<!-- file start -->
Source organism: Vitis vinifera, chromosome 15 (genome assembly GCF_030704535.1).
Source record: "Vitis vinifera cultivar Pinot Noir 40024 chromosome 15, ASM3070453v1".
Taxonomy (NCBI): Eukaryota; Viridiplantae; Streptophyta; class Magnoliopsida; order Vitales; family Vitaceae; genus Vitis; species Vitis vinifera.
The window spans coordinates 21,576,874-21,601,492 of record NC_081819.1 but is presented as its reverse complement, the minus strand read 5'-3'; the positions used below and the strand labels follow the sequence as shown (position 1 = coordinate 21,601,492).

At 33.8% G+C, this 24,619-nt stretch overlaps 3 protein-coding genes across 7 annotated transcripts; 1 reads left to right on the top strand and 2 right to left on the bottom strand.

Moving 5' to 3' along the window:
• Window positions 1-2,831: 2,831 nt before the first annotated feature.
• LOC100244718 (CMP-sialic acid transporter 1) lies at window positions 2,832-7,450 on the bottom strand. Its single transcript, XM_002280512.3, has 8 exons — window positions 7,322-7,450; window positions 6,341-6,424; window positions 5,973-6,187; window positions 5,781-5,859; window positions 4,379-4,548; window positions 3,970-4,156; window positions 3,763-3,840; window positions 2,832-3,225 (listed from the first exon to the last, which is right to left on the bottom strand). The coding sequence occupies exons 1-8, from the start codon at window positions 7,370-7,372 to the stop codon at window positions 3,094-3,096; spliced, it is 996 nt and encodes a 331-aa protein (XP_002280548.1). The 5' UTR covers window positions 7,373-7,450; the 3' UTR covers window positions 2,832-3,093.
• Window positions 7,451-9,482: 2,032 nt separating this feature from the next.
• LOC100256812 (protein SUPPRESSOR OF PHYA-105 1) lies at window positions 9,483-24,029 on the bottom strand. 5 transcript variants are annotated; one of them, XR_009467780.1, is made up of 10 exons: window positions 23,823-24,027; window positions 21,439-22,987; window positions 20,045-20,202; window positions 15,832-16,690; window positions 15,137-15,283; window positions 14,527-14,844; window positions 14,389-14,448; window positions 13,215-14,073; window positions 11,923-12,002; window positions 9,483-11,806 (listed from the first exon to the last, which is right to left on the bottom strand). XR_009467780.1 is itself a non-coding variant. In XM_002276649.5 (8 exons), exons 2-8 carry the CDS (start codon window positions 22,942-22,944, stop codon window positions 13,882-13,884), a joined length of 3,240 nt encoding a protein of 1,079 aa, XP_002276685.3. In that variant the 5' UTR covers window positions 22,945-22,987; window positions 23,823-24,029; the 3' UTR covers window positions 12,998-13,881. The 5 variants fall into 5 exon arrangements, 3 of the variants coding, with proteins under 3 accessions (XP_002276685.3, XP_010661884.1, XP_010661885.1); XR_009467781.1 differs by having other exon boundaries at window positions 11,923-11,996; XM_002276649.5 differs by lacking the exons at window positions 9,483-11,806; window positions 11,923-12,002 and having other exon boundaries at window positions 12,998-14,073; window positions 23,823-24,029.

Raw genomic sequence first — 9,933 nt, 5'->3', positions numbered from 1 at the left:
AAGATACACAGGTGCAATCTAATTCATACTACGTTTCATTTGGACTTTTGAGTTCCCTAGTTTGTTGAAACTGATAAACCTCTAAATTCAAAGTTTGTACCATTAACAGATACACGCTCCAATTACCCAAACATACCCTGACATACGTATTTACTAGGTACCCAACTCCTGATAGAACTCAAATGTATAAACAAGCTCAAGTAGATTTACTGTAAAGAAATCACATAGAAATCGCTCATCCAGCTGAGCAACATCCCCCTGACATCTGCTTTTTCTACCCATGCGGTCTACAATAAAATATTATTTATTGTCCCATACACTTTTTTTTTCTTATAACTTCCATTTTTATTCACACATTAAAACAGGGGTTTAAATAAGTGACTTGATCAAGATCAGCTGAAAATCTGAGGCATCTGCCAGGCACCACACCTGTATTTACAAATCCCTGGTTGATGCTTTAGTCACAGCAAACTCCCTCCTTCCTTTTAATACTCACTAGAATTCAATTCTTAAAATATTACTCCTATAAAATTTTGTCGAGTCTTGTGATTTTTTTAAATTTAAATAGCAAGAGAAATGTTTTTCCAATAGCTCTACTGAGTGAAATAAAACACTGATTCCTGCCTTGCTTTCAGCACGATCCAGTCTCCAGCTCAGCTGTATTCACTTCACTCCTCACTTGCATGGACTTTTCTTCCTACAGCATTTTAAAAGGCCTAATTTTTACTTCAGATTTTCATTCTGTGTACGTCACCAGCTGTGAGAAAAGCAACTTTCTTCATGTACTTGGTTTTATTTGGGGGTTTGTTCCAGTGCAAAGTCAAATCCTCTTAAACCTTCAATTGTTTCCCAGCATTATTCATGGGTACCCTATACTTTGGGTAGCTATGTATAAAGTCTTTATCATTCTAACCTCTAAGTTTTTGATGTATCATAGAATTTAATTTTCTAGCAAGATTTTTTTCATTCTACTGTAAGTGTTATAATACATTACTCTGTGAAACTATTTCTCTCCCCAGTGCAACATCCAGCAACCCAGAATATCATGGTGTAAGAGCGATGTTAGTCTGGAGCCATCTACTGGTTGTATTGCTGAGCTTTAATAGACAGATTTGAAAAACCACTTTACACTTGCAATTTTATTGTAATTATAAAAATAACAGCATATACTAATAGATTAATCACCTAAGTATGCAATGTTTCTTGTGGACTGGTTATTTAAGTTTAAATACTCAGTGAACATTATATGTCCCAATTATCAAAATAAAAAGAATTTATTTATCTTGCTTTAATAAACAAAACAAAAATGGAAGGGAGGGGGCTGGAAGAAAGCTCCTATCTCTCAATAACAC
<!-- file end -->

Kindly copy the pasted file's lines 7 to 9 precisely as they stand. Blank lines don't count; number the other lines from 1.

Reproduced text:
• Window positions 1-2,831: 2,831 nt before the first annotated feature.
• LOC100244718 (CMP-sialic acid transporter 1) lies at window positions 2,832-7,450 on the bottom strand. Its single transcript, XM_002280512.3, has 8 exons — window positions 7,322-7,450; window positions 6,341-6,424; window positions 5,973-6,187; window positions 5,781-5,859; window positions 4,379-4,548; window positions 3,970-4,156; window positions 3,763-3,840; window positions 2,832-3,225 (listed from the first exon to the last, which is right to left on the bottom strand). The coding sequence occupies exons 1-8, from the start codon at window positions 7,370-7,372 to the stop codon at window positions 3,094-3,096; spliced, it is 996 nt and encodes a 331-aa protein (XP_002280548.1). The 5' UTR covers window positions 7,373-7,450; the 3' UTR covers window positions 2,832-3,093.
• Window positions 7,451-9,482: 2,032 nt separating this feature from the next.